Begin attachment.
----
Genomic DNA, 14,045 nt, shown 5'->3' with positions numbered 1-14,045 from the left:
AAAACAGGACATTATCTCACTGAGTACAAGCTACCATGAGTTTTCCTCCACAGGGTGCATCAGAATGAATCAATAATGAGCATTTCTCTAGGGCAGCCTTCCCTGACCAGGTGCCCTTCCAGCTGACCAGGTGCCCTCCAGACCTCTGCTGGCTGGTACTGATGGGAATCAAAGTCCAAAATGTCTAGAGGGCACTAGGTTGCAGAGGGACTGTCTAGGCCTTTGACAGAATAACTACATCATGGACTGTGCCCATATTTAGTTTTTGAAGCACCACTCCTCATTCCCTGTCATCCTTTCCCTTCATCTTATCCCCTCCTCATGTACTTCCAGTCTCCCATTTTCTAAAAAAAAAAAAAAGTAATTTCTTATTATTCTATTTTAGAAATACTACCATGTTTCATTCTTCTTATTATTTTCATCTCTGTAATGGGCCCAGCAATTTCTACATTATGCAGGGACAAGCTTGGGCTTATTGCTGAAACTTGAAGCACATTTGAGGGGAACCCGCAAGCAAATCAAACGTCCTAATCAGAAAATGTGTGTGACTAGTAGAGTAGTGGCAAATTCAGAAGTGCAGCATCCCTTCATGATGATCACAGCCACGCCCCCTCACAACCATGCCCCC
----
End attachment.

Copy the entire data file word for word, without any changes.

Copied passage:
Genomic DNA, 14,045 nt, shown 5'->3' with positions numbered 1-14,045 from the left:
AAAACAGGACATTATCTCACTGAGTACAAGCTACCATGAGTTTTCCTCCACAGGGTGCATCAGAATGAATCAATAATGAGCATTTCTCTAGGGCAGCCTTCCCTGACCAGGTGCCCTTCCAGCTGACCAGGTGCCCTCCAGACCTCTGCTGGCTGGTACTGATGGGAATCAAAGTCCAAAATGTCTAGAGGGCACTAGGTTGCAGAGGGACTGTCTAGGCCTTTGACAGAATAACTACATCATGGACTGTGCCCATATTTAGTTTTTGAAGCACCACTCCTCATTCCCTGTCATCCTTTCCCTTCATCTTATCCCCTCCTCATGTACTTCCAGTCTCCCATTTTCTAAAAAAAAAAAAAAGTAATTTCTTATTATTCTATTTTAGAAATACTACCATGTTTCATTCTTCTTATTATTTTCATCTCTGTAATGGGCCCAGCAATTTCTACATTATGCAGGGACAAGCTTGGGCTTATTGCTGAAACTTGAAGCACATTTGAGGGGAACCCGCAAGCAAATCAAACGTCCTAATCAGAAAATGTGTGTGACTAGTAGAGTAGTGGCAAATTCAGAAGTGCAGCATCCCTTCATGATGATCACAGCCACGCCCCCTCACAACCATGCCCCC